Politics impacts all aspects of life, and importantly, quality of life. In Political Studies at Trent, you will find yourself debating and exploring ideas around democracy and global politics as you examine power relations and relationships between the state, business, and citizens. It is exciting and enlightening to learn how these relationships influence each of our lives, and more broadly, political, economic, and social change nationally and internationally. Our small class sizes and interactive student-professor relationships build confidence, skills, and knowledge for a variety of careers.
The Department of Political Studies offers courses in three areas of investigation: World Politics, Canadian Politics, and Political Theory:
Studies how human societies deal with various forms of global change (economic, cultural, and political). A principal objective is to enable students to develop an understanding of how the international system is shaped by the great historical turning-points and understand key concepts in international relations.
World Politics emphasizes a critical understanding of the many dimensions of ‘globalization’:
- International political economy
- Peace and security issues
- Foreign policy
- North American economic integration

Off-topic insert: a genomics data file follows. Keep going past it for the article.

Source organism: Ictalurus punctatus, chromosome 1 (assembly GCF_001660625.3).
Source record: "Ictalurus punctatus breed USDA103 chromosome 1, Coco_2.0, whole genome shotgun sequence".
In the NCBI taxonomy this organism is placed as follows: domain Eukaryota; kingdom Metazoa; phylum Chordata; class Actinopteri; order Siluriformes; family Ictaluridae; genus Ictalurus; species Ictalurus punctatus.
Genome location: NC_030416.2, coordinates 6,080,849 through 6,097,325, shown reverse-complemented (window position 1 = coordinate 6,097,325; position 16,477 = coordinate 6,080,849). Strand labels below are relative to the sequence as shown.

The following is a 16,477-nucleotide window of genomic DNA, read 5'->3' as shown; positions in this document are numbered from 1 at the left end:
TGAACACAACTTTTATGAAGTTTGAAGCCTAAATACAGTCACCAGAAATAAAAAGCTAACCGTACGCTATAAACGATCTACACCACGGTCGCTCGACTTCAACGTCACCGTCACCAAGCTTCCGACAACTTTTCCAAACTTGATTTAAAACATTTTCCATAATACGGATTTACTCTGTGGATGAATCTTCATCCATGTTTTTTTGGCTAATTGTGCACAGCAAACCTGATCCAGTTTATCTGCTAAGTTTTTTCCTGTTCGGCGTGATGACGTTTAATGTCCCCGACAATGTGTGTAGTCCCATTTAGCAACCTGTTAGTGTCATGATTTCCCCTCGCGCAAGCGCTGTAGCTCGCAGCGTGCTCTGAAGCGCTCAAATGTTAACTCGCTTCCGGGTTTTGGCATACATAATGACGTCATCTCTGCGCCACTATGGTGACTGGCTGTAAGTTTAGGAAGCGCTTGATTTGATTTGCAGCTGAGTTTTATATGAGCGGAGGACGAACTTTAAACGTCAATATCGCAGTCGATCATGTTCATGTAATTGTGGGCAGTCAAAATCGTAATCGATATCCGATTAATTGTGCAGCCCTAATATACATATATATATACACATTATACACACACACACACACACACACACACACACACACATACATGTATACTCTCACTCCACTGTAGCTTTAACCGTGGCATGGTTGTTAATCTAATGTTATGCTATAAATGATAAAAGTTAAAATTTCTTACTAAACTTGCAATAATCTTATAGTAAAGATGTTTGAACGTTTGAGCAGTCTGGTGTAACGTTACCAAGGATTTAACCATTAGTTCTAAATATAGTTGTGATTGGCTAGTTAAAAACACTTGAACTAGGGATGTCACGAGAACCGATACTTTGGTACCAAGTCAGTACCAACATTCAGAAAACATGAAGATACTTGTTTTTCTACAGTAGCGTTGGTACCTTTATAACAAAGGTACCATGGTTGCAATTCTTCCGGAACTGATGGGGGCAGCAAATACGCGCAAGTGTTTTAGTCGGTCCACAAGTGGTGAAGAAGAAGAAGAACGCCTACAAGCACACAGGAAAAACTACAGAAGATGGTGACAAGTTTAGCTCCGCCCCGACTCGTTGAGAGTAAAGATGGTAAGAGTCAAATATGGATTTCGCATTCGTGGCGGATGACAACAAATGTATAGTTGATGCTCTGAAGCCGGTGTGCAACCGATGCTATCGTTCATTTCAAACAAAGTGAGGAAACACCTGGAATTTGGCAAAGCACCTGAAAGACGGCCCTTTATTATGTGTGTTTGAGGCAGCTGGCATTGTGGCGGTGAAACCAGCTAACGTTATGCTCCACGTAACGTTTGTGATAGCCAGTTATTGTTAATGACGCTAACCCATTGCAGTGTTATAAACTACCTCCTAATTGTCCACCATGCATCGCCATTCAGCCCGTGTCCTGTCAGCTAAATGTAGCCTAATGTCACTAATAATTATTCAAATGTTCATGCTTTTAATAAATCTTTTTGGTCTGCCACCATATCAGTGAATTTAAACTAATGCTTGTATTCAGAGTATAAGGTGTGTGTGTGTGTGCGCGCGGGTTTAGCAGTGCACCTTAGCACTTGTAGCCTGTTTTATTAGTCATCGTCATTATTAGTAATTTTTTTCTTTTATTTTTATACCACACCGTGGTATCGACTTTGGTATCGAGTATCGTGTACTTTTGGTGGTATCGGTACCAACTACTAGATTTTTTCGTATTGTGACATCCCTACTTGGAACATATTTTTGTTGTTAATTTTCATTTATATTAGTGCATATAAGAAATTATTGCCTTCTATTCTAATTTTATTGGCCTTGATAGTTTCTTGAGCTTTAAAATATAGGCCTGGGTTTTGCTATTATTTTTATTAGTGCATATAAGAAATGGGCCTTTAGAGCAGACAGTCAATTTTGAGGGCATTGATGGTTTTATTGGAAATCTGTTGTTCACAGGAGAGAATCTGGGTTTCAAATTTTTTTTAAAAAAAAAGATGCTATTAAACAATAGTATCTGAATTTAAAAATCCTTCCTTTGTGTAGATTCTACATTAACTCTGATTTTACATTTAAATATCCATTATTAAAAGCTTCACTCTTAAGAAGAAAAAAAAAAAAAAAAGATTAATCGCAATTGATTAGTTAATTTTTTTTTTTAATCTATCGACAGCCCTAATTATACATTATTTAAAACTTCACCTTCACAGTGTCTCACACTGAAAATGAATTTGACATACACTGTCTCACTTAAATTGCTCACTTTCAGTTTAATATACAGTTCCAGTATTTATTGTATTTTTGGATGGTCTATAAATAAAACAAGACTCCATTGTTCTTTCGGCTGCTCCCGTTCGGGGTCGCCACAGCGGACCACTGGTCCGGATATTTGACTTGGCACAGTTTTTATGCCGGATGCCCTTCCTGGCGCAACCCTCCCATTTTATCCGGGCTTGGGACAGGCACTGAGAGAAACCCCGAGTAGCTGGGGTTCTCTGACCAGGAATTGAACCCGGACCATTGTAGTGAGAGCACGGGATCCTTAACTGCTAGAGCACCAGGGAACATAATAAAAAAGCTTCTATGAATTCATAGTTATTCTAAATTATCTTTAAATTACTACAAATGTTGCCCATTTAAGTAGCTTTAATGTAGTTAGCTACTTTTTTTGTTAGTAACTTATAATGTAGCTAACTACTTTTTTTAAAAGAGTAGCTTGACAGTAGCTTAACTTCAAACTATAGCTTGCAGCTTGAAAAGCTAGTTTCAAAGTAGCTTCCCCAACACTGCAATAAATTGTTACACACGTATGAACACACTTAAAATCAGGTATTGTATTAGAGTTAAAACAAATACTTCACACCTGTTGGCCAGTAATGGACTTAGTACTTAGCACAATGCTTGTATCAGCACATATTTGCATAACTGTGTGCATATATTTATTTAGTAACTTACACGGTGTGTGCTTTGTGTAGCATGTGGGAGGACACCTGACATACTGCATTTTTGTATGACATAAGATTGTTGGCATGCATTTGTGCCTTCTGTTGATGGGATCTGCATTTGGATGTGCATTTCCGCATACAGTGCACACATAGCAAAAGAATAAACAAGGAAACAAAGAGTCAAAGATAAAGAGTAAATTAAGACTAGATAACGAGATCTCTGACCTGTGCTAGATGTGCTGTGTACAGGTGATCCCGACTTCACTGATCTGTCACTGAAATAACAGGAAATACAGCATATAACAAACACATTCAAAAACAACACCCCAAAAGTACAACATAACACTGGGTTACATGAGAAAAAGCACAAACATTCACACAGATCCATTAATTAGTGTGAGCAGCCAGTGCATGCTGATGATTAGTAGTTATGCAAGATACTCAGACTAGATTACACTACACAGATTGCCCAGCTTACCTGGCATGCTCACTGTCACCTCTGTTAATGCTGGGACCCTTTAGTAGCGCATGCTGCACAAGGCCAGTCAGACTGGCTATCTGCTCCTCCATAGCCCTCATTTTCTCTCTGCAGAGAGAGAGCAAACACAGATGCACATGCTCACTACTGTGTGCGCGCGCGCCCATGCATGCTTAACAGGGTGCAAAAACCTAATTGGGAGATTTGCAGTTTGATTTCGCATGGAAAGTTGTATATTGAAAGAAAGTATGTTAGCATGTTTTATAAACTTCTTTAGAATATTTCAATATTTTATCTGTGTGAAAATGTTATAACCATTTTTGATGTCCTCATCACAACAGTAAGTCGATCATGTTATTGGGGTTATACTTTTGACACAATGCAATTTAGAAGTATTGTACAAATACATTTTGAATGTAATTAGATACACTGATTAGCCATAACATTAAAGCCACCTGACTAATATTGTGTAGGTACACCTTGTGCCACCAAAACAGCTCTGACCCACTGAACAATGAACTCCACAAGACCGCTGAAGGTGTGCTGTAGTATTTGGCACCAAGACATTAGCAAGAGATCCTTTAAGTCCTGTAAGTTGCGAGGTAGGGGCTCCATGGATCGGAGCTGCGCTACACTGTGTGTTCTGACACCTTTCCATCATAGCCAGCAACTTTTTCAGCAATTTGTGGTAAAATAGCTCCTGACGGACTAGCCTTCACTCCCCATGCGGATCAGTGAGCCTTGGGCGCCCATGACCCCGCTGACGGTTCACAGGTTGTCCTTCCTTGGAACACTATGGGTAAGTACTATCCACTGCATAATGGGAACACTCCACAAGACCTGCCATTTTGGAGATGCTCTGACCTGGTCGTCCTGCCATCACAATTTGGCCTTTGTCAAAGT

- The centrality of the European Union, the Middle East and the Asia-Pacific region in redefining world order
Canadian Politics examines the basic institutions of government at the federal, provincial and municipal levels, stressing the emergence of environmental, Aboriginal, urban, race, class, gender and sexual orientation issues in the context of law and justice, political economy, constitutional mechanisms, regionalism, Canadian-American relations, the distribution of power, social and health services, public administration and the crafting and implementation of policy.
Political Theory explores the ideas people use to understand and shape political life. Theoretical premises developed over centuries invest our assumptions, our choices and our rhetoric with meaning. Whether in a global or a Canadian mirror, we see ourselves as liberals, conservatives, neoliberals, socialists, Marxists, anarchists – perhaps postmodern or postcolonial – but always as members of a community. Political theory helps us grasp wider significance from the diversity of political ideas and events shaping our present and our future. Political theory also helps us invest those ideas with new and inspired meaning in the contemporary context.
The Department of Political Studies also runs a Joint Major in International Political Economy.